Corporate Crime & Compliance UK

  • May 30, 2024

    Bar Calls For Inquiry Amid Criminal Case Backlog 'Crisis'

    The Bar Council called on Thursday for an independent public inquiry to carry out a comprehensive review of the criminal justice system in order to resolve the backlog of cases currently at "crisis levels."

  • May 30, 2024

    Co-Founder Says French Incubator Wants To 'Destroy' Him

    A co-founder of a French incubator has urged a London court to throw out a claim brought against him by his former company over allegedly misappropriated funds, saying the aim of the "vexatious and oppressive" litigation was to "destroy" him.

  • May 30, 2024

    Fuel Trader's Side Hustle Was No Secret, Colleagues Say

    Former colleagues of a biodiesel trader accused of pocketing £5.2 million ($6.5 million) in secret commissions testified at a London court on Thursday that it was "no secret" he ran a side business buying and selling alternative fuel.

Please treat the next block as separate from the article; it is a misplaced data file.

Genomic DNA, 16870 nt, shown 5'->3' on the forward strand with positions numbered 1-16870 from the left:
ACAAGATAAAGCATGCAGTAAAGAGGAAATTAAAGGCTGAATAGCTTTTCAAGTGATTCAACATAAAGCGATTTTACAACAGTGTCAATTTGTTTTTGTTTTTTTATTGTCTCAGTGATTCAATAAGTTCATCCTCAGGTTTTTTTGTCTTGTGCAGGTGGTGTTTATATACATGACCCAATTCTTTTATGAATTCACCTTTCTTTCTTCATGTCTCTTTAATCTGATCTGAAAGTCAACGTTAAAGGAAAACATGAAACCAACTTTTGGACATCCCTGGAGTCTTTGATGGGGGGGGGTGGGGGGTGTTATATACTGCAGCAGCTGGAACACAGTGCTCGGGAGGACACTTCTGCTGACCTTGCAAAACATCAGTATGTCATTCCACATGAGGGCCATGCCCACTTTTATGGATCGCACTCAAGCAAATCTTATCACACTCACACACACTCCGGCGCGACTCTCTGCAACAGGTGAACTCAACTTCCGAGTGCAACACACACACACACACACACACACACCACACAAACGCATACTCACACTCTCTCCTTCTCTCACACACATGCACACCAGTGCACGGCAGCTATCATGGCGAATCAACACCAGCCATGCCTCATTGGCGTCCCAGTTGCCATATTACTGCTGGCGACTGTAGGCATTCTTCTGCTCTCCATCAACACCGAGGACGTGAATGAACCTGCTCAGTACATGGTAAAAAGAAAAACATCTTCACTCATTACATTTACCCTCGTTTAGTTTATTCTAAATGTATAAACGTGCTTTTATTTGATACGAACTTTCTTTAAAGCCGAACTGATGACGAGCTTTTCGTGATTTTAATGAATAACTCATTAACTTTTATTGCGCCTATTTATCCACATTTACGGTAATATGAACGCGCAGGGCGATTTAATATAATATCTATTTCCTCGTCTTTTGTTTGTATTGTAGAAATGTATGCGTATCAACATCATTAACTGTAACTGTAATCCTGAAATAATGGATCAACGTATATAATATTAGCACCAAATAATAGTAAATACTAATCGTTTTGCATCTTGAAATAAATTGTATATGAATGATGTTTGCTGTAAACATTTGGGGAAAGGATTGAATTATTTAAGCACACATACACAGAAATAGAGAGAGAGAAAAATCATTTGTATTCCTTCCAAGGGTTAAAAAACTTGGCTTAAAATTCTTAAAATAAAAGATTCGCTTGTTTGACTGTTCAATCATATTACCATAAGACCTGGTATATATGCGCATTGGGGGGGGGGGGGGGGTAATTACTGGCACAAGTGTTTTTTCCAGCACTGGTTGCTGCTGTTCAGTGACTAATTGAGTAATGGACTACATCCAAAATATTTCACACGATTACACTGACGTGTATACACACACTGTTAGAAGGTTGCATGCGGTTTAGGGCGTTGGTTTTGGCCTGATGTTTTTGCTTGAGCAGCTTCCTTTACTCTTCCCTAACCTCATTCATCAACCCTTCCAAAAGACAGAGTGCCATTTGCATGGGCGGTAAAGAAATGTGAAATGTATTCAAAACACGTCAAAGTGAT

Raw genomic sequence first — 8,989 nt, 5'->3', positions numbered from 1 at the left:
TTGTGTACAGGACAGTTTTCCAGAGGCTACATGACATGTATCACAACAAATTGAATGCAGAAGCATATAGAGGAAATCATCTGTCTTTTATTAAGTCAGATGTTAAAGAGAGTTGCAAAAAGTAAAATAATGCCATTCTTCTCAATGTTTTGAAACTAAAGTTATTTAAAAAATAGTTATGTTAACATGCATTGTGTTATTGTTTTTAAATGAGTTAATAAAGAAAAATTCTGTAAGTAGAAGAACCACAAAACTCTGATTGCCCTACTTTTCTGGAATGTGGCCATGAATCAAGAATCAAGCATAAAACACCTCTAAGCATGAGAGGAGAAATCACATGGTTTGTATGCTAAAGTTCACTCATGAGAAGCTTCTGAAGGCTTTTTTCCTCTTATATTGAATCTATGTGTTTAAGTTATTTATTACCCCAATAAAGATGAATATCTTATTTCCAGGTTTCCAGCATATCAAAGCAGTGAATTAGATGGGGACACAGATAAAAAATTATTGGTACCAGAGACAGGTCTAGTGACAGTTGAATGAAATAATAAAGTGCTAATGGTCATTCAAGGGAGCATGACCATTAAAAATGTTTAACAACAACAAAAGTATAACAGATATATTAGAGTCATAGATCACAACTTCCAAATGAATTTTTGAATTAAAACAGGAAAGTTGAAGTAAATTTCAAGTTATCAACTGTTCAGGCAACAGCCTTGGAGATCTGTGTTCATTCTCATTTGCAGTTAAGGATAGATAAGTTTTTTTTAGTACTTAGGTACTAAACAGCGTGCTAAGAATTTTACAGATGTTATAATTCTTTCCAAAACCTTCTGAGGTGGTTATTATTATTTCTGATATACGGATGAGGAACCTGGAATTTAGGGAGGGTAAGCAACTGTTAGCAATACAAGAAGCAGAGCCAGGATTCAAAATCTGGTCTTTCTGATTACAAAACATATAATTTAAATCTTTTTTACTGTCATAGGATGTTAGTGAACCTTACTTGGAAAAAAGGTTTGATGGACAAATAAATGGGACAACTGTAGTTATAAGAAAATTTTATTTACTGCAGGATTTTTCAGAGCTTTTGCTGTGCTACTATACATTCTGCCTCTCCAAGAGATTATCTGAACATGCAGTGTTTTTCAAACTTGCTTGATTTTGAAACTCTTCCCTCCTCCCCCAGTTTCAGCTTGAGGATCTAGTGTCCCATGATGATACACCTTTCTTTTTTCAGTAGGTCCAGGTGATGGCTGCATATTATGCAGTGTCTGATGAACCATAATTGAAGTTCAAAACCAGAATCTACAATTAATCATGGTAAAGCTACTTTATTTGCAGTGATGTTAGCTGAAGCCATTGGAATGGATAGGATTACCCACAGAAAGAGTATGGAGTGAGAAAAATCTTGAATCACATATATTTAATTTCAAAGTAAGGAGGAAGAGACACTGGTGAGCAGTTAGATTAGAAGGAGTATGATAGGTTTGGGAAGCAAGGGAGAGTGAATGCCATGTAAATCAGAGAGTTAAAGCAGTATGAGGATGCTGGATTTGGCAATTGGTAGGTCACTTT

• May 30, 2024

    Big Tech Must Help Reimburse Fraud Victims, City Group Says

    The next U.K. government should implement legislation that forces big tech and social media giants to shoulder some of the financial burden for victims of online fraud, a financial services trade group said Thursday.

  • May 30, 2024

    EU Adopts New AML Measures, Sets Up Supervisory Agency

    The Council of the European Union adopted anti-money laundering measures on Thursday in a move to close loopholes exploited by organized crime, which include setting up a dedicated agency to fight illicit financial activities across the bloc.

  • May 30, 2024

    Odey Sues FT For Libel After Sexual Misconduct Allegations

    Crispin Odey has sued the Financial Times at a London court after the newspaper published articles that contained a string of allegations of sexual misconduct against the well-known financier.

  • May 29, 2024

    Autonomy Founder Pushed Sales Team Hard, Jury Hears

    A federal prosecutor cross-examining ex-Autonomy CEO Michael Lynch on Wednesday in a criminal fraud trial over claims the British tech tycoon conned HP into overpaying billions for his software company sought to portray Lynch as an overbearing leader who put intense pressure on his team to generate "revenue revenue revenue."